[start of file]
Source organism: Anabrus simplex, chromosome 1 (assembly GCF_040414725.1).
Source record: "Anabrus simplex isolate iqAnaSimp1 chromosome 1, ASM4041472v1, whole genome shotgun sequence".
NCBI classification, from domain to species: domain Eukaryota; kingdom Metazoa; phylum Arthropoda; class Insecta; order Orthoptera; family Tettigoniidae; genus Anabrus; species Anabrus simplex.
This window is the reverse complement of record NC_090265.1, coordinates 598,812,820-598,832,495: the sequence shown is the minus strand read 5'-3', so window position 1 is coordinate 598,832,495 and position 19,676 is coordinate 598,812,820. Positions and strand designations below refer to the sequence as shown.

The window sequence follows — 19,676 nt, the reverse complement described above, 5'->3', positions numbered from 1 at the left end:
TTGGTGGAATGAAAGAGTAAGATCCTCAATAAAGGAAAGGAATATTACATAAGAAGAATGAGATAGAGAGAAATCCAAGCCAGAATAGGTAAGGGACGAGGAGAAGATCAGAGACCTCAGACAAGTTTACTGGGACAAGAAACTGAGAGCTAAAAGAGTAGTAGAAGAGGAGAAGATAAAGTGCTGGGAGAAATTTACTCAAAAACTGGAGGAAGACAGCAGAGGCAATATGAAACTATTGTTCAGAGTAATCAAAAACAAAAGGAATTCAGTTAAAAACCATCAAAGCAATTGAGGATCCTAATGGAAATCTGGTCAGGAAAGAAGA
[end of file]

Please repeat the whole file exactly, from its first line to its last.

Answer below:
Source organism: Anabrus simplex, chromosome 1 (assembly GCF_040414725.1).
Source record: "Anabrus simplex isolate iqAnaSimp1 chromosome 1, ASM4041472v1, whole genome shotgun sequence".
NCBI classification, from domain to species: domain Eukaryota; kingdom Metazoa; phylum Arthropoda; class Insecta; order Orthoptera; family Tettigoniidae; genus Anabrus; species Anabrus simplex.
This window is the reverse complement of record NC_090265.1, coordinates 598,812,820-598,832,495: the sequence shown is the minus strand read 5'-3', so window position 1 is coordinate 598,832,495 and position 19,676 is coordinate 598,812,820. Positions and strand designations below refer to the sequence as shown.

The window sequence follows — 19,676 nt, the reverse complement described above, 5'->3', positions numbered from 1 at the left end:
TTGGTGGAATGAAAGAGTAAGATCCTCAATAAAGGAAAGGAATATTACATAAGAAGAATGAGATAGAGAGAAATCCAAGCCAGAATAGGTAAGGGACGAGGAGAAGATCAGAGACCTCAGACAAGTTTACTGGGACAAGAAACTGAGAGCTAAAAGAGTAGTAGAAGAGGAGAAGATAAAGTGCTGGGAGAAATTTACTCAAAAACTGGAGGAAGACAGCAGAGGCAATATGAAACTATTGTTCAGAGTAATCAAAAACAAAAGGAATTCAGTTAAAAACCATCAAAGCAATTGAGGATCCTAATGGAAATCTGGTCAGGAAAGAAGA